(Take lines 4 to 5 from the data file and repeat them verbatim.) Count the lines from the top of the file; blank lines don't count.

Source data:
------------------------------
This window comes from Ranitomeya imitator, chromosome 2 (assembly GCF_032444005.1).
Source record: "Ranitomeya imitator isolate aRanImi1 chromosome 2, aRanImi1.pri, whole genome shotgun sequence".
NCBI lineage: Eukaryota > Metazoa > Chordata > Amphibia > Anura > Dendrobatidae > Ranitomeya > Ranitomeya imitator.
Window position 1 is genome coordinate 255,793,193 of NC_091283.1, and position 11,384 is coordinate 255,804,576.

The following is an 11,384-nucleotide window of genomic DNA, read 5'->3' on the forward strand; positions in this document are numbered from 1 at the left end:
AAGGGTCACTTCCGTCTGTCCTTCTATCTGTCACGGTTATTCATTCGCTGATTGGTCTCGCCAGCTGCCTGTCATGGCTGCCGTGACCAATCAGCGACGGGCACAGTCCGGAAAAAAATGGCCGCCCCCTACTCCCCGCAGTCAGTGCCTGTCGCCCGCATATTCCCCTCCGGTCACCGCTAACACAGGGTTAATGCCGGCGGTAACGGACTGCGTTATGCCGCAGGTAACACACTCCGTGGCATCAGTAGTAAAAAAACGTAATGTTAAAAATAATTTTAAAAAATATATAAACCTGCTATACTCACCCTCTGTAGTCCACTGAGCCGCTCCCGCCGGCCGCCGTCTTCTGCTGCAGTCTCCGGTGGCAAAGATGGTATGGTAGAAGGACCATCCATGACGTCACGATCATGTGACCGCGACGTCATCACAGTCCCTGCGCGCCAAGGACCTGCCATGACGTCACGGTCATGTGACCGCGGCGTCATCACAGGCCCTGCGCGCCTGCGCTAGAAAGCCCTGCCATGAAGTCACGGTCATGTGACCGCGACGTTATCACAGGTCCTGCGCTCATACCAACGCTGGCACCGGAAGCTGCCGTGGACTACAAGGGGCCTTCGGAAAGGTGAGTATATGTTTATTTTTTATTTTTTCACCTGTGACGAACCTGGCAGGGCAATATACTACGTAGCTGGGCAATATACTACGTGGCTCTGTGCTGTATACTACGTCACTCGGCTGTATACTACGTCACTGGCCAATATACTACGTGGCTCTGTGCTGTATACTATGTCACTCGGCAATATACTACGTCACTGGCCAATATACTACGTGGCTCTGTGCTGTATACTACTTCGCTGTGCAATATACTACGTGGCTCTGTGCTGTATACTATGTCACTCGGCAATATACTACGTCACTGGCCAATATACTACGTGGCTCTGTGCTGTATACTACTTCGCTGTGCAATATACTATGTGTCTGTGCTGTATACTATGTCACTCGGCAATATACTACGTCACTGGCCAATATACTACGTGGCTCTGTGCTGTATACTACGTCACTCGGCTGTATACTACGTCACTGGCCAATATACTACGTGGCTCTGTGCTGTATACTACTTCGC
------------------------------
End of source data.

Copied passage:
Window position 1 is genome coordinate 255,793,193 of NC_091283.1, and position 11,384 is coordinate 255,804,576.

The following is an 11,384-nucleotide window of genomic DNA, read 5'->3' on the forward strand; positions in this document are numbered from 1 at the left end: